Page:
Saturday, 7 March 2015

Breast Cancer Survivors May Have Higher Thyroid Cancer Risk


It's unclear how the conditions might be connected; experts recommend caution

WebMD News from HealthDay

By Amy Norton

HealthDay Reporter

FRIDAY, March 6, 2015 (HealthDay News) -- Women who survive breast cancer may have a higher-than-average risk of developing thyroid cancer in the next several years, a new study suggests.

Looking at government data on over 700,000 U.S. women treated for breast cancer, researchers found that the women had a higher-than-normal risk of developing thyroid cancer -- particularly within five years of the breast cancer diagnosis.

The study results suggest that breast cancer survivors should have "vigilant screening" for thyroid cancer in the first five years after their diagnosis, said the study's lead author, Dr. Jennifer Hong Kuo, a surgeon at Columbia University Medical Center in New York City.

The study was designed to find an association between breast cancer and the development of thyroid cancer. But, it cannot show whether or not having breast cancer or its treatments caused the increased risk of thyroid cancer.

Kuo said it's too early to give "hard recommendations" on what any thyroid screening for breast cancer survivors should entail.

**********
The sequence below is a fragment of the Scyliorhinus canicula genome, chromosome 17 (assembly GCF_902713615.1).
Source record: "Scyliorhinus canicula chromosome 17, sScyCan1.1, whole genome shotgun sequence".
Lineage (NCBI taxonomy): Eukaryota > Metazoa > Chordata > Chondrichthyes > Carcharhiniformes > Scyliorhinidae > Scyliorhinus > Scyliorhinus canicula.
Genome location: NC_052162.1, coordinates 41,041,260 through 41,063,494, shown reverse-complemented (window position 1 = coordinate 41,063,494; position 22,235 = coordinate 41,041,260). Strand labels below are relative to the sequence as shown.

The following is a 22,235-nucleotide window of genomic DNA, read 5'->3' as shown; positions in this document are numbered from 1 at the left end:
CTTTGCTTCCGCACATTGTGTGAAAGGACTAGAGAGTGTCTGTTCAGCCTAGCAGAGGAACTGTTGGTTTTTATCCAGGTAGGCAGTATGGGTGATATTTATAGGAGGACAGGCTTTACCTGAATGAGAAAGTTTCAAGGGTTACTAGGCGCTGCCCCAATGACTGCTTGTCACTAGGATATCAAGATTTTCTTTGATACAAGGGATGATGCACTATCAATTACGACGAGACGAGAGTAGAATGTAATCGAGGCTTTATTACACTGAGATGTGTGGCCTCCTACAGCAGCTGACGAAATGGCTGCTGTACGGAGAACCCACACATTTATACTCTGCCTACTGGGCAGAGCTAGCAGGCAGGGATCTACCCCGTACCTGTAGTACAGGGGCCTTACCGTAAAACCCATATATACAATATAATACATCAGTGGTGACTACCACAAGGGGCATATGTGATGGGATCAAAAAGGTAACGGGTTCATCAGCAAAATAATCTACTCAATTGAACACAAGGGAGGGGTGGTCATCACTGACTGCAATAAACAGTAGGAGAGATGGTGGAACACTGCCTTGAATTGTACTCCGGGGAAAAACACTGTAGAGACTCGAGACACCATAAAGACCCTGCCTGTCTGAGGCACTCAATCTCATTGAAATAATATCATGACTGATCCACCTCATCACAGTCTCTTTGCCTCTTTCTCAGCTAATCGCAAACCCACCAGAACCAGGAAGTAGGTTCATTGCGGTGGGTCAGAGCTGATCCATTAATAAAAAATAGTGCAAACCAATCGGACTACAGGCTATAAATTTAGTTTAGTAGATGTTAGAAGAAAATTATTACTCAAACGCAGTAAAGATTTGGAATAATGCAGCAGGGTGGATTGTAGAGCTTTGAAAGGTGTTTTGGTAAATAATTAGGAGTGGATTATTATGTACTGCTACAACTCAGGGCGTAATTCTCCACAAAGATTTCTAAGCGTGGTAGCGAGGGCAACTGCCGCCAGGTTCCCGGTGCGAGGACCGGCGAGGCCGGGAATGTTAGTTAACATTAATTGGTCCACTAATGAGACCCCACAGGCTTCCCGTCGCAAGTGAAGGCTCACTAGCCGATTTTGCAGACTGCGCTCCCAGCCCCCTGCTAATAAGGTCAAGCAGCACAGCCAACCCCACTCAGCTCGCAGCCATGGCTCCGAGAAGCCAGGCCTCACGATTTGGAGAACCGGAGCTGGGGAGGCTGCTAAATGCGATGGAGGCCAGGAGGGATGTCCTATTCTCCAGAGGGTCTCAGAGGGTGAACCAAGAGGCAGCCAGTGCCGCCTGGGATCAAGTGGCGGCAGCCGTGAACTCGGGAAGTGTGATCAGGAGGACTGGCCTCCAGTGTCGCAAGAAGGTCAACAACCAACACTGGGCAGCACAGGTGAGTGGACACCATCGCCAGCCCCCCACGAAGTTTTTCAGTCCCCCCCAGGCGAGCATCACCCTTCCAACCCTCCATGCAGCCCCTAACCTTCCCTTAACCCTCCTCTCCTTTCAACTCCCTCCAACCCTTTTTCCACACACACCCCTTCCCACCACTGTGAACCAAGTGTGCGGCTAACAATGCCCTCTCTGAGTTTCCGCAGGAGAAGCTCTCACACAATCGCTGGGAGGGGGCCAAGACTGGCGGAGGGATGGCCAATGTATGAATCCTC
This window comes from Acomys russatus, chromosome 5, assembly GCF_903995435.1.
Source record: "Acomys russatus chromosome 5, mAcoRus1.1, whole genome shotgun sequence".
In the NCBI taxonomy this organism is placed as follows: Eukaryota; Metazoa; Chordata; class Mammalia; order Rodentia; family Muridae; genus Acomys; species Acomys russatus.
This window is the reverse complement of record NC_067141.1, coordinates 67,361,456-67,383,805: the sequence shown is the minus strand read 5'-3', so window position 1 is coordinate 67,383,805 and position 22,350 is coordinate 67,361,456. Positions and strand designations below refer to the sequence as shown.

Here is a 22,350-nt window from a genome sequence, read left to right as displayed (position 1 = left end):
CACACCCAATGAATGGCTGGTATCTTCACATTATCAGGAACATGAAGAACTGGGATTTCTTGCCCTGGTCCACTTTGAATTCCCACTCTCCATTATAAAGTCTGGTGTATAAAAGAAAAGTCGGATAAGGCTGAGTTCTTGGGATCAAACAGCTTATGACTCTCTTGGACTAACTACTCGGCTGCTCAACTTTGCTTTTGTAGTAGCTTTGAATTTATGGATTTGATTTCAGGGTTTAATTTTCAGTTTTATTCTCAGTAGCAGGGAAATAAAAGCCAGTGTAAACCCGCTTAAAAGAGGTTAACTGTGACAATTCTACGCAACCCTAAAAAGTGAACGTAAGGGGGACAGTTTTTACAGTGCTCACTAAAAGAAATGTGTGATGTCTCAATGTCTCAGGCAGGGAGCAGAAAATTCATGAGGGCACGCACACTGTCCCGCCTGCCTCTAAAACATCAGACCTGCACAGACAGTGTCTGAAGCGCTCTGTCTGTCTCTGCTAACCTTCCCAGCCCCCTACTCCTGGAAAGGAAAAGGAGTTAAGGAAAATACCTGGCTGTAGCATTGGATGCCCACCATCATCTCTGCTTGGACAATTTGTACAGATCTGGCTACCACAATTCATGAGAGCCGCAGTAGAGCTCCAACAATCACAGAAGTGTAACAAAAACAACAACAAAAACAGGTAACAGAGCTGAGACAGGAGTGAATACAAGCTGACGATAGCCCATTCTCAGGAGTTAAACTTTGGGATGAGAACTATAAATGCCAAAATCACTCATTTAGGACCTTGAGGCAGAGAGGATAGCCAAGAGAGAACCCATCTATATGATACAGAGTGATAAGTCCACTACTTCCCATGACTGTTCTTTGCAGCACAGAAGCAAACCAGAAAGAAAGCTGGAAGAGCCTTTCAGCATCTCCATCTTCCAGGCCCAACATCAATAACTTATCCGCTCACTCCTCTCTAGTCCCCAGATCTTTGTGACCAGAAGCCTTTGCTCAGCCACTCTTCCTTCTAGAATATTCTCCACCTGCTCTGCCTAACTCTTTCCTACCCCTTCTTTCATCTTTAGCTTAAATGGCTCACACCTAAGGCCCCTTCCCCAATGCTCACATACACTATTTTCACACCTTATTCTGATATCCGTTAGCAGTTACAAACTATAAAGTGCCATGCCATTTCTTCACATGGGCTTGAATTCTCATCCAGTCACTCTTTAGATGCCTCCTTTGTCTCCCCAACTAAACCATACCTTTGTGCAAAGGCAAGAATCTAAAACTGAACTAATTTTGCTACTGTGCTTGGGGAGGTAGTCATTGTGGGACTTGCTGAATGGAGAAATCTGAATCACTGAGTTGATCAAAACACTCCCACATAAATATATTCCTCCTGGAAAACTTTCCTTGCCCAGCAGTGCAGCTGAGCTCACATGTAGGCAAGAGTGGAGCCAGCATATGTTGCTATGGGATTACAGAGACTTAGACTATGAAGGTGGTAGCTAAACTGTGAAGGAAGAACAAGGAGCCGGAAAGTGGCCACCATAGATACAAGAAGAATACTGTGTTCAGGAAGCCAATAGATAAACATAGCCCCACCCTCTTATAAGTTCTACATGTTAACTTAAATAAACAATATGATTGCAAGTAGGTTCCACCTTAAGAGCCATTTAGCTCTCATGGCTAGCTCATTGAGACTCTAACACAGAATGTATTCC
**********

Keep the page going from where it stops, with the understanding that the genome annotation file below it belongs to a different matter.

"At the very least, primary care providers could do a quick thyroid check," Kuo said. That involves feeling the thyroid gland (located in the neck) to look for enlargement or growths -- though thyroid growths are common and usually benign.

Kuo said it might also be a good idea to do an ultrasound scan of the thyroid at least once.

Some cancer specialists urged caution, however.

For one, the findings leave a number of unanswered questions -- including why breast cancer survivors would have a higher risk of thyroid cancer.

"I suspect it would be related to radiation treatment, though it's not clear from the data," said Dr. Subhakar Mutyala, a radiation oncologist at Scott & White Healthcare, in Temple, Texas.

The thyroid gland might in some cases be exposed to radiation treatment for breast cancer.

Kuo said she did find an association between radiation treatment and thyroid cancer, but it did not completely explain the increased risk.

Dr. Len Lichtenfeld, deputy chief medical officer for the American Cancer Society, agreed that radiation exposure could be one culprit. But even if that's the case, an issue with this study is that it's based on data ranging from 1973 to 2011, Lichtenfeld said.

source : Breast Cancer Survivors May Have Higher Thyroid Cancer Risk

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